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Hoffmann, R. A wiki for the life sciences where authorship matters. Nature Genetics (2008)
 
 
 
 
 

Effects of pressure overload, left ventricular hypertrophy on beta-adrenergic receptors, and responsiveness to catecholamines.

Pressure overload left ventricular (LV) hypertrophy was produced by banding the ascending aorta of puppies and allowing them to grow to adulthood. LV free wall weight per body weight increased by 87% from a normal value of 3.23 +/- 0.19 g/kg. Hemodynamic studies of conscious dogs with LV hypertrophy and of normal, conscious dogs without LV hypertrophy showed similar base-line values for mean arterial pressure, heart rate, and LV end-diastolic pressure and diameter. LV systolic pressure was significantly greater, P less than 0.01, and LV stroke shortening was significantly lss, P less than 0.01, in the LV hypertrophy group. In both normal and LV hypertrophy groups, increasing bolus doses of norepinephrine or isoproterenol produced equivalent changes in LV dP/dt. beta-adrenergic receptor binding studies with [3H]-dihydroalprenolol ( [3H]DHA) indicated that the density of binding sites was significantly elevated, P less than 0.01, in the hypertrophied LV plasma membranes (111 +/- 8.8, n = 8), as compared with normal LV (61 +/- 5.6 fmol/mg protein, n = 11). The receptor affinity decreased, i.e., disassociation constant (KD) increased, selectively in the LV of the hypertrophy group; the KD in the normal LV was 6.8 +/- 0.7 nM compared with 10.7 +/- 1.8 nM in the hypertrophied LV. These effects were observed only in the LV of the LV hypertrophy group and not in the right ventricles from the same dogs. The plasma membrane marker, 5' -nucleotidase activity, was slightly lower per milligram protein in the LV hypertrophy group, indicating that the differences in beta-adrenergic receptor binding and affinity were not due to an increase in plasma membrane protein in the LV hypertrophy group. The EC50 for isoproterenol-stimulated adenylate cyclase activity was similar in both the right and left ventricles and in the two groups. However, maximal-stimulated adenylate cyclase was lower in the hypertrophied left ventricle. Plasma catecholamines were similar in the normal and hypertrophied groups, but myocardial norepinephrine was depressed in the dogs with LV hypertrophy (163 +/- 48 pg/mg) compared with normal dogs (835 +/- 166 pg/mg). Thus, severe, but compensated LV hypertrophy, induced by aortic banding in puppies, is characterized by essentially normal hemodynamics in adult dogs studied at rest and in response to catecholamines in the conscious state. At the cellular level, reduced affinity and increased beta-adrenergic receptor number characterized the LV hypertrophy group, while the EC50 for isoproterenol-stimulated adenylate cyclase activity was normal. By these mechanisms, adequate responsiveness to catecholamines is retained in conscious dogs with severe LV hypertrophy.[1]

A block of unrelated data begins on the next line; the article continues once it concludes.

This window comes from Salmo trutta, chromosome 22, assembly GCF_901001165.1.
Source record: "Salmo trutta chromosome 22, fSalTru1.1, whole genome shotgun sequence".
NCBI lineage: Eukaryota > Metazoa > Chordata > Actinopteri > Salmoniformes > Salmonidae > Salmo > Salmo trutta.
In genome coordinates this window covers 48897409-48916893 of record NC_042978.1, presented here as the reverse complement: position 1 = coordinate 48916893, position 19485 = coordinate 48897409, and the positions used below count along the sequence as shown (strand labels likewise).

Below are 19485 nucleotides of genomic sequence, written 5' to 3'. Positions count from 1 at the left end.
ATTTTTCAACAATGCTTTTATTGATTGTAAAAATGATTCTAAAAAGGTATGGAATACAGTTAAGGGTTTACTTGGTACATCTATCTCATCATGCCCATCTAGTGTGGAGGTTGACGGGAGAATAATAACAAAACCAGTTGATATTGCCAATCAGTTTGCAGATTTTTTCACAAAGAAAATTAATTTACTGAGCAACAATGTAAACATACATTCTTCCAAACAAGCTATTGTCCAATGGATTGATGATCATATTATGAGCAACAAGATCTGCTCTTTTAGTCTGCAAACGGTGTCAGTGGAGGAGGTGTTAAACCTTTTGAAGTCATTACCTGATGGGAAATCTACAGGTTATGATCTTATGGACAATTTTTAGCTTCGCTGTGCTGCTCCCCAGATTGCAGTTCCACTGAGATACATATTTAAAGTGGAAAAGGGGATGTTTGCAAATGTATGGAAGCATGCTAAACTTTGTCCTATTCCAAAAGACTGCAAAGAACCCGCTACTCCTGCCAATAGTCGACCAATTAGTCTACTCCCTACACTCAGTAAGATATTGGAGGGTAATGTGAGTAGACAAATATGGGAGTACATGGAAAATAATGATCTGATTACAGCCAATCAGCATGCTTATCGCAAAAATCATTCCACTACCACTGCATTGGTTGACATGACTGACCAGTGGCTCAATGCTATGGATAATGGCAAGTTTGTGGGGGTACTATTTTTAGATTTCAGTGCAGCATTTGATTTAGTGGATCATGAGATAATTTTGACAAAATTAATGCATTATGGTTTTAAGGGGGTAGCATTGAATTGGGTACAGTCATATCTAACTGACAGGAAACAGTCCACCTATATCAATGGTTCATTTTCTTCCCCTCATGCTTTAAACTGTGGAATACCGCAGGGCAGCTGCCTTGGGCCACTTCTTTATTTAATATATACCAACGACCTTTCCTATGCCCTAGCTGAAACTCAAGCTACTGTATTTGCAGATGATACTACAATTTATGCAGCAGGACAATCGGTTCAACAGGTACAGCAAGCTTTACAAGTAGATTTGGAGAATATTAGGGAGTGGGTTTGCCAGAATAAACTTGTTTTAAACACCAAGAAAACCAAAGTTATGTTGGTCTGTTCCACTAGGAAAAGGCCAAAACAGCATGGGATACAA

References

  1. Effects of pressure overload, left ventricular hypertrophy on beta-adrenergic receptors, and responsiveness to catecholamines. Vatner, D.E., Homcy, C.J., Sit, S.P., Manders, W.T., Vatner, S.F. J. Clin. Invest. (1984) [Pubmed]
 
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